Kalam, P.W.2 stated that the accused were known to him because they live in his
neighbourhood. He also stated that the appellant and the other accused gave
lathi blows to the deceased.
Malik was examined as P.W.3. He clearly stated that Abdul Mannan gave lathi
blows to Abdul Karim along with the other accused. He asked them not to beat
Abdul Karim, but they did not listen to him. The appellant and the other
accused ran away after causing injuries.
Hakim P.W.4 also clearly stated that the appellant and other accused gave
beating to Hafez Kalam and him as well with lathis. They gave lathis blows to
Abdul Karim. Abdul Hakim stated that he also received injuries on his head and
below the left eye.
Kuddus Khan, P.W.5 also corroborated the prosecution version and stated that
the appellant and others had given beating to his brothers Abdul Hakim and
Abdul Kalam. He also stated that his other brother Abdul Karim came on the spot
from the western direction and shouted `don't beat, don't beat' but that had no
impact on them. The deceased Abdul Karim fell down on the ground because of the
learned Additional Sessions Judge, Nagaon, Assam, did not carefully marshall
the prosecution evidence on record and was swayed away by the fact that the
injuries were caused by `sharp edged weapon' and ultimately, those injuries
caused by sharp edged weapon were not found by the doctor in his evidence. The
entire prosecution evidence was discarded solely on this ground. According to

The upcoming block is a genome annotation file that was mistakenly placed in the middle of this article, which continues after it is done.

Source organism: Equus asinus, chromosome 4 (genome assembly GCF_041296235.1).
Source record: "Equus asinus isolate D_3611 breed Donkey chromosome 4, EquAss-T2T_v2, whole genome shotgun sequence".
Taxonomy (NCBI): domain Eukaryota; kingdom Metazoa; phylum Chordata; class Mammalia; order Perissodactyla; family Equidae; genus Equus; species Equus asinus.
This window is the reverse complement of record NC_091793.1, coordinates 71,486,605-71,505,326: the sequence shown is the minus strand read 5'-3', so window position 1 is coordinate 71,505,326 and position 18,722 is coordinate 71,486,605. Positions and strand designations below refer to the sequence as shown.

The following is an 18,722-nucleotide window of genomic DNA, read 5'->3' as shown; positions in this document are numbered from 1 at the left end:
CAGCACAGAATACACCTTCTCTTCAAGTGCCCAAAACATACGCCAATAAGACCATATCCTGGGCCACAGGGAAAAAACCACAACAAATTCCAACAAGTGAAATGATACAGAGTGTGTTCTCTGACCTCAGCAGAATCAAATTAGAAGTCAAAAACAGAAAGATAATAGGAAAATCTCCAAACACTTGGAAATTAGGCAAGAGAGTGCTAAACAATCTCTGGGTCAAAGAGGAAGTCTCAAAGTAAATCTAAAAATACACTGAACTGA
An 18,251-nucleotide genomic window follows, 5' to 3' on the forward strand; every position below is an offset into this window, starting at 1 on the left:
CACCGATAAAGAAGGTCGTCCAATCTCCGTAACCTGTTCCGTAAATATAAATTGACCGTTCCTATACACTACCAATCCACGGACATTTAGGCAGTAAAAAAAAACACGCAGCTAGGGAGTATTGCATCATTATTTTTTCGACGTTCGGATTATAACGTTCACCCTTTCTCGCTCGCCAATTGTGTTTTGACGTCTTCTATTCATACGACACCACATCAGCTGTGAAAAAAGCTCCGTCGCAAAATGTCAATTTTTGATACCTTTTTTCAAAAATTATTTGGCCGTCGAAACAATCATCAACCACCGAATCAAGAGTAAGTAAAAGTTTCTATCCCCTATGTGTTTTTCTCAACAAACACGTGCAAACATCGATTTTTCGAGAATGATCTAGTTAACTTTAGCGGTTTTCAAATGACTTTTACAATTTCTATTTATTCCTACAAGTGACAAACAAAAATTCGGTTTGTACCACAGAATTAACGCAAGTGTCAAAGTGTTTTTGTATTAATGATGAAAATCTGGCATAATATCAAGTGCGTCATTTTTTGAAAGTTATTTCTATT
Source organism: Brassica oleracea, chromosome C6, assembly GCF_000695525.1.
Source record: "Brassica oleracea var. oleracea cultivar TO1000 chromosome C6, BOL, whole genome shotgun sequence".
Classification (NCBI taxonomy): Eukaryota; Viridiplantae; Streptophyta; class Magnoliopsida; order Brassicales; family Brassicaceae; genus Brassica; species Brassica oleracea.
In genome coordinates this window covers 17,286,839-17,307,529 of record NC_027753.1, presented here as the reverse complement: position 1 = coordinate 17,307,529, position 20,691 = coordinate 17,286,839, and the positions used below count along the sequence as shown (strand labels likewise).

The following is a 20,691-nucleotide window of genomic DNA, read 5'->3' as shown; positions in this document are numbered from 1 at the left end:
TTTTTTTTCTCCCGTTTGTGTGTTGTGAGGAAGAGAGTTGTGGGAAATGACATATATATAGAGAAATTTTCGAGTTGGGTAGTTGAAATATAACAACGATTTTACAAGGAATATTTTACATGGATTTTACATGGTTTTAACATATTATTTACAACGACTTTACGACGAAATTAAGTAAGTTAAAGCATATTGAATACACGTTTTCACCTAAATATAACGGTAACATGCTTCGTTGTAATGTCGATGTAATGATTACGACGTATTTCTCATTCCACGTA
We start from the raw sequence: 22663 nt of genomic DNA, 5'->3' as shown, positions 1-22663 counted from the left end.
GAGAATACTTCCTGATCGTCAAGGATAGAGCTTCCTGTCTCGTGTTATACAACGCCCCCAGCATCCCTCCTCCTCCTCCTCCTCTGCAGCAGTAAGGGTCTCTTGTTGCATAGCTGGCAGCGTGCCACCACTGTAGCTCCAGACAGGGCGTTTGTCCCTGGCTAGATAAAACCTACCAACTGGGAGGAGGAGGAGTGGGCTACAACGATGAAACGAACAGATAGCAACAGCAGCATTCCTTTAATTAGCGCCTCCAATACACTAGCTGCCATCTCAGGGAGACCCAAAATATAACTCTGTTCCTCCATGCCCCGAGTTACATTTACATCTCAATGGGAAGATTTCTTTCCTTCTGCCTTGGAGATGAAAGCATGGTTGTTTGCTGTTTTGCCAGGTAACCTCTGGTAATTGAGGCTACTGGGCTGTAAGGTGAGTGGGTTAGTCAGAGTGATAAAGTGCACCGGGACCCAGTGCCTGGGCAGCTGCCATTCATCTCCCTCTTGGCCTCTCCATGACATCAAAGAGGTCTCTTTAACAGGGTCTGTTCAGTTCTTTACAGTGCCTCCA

the High Court, the words `sharp edged' were added subsequently between the two
lines in the report. We have checked the original record and we tend to concur
with the findings of the High Court. The Court must examine the entire case
comprehensively. Even if some inconsistency or discrepancy is discovered, then
its impact on the total prosecution version must be carefully examined. In the
instant case, how any court can legitimately ignore the testimony of five eye
witnesses, including two injured eye witnesses, particularly when their version
is wholly consistent and gets full corroboration from the medical evidence? The
statements of all eye witnesses including the injured eye witnesses are wholly
consistent and are fully corroborated with the medical evidence.
Pradip Kumar Talukdar, P.W.7 who was posted at the Gauhati Medical College
Hospital in the Forensic Medicine Department, performed the post-mortem
examination on Abdul Karim and found the following injuries.
On larynx and trachea, tracheotomy was done.
abrasion on the back of the chest - 10 cm away from the root of neck and 5 cms
away from the midline left side of the size 5 cm. x 3 cm.
Abrasions over left buttock.
abrasion over right leg.
Lacerated wound over medical aspect of right wrist joint above the elbow joint.
The wound is stitched.
Lacerated wound over the scalp in the parieto- occipital region on both sides.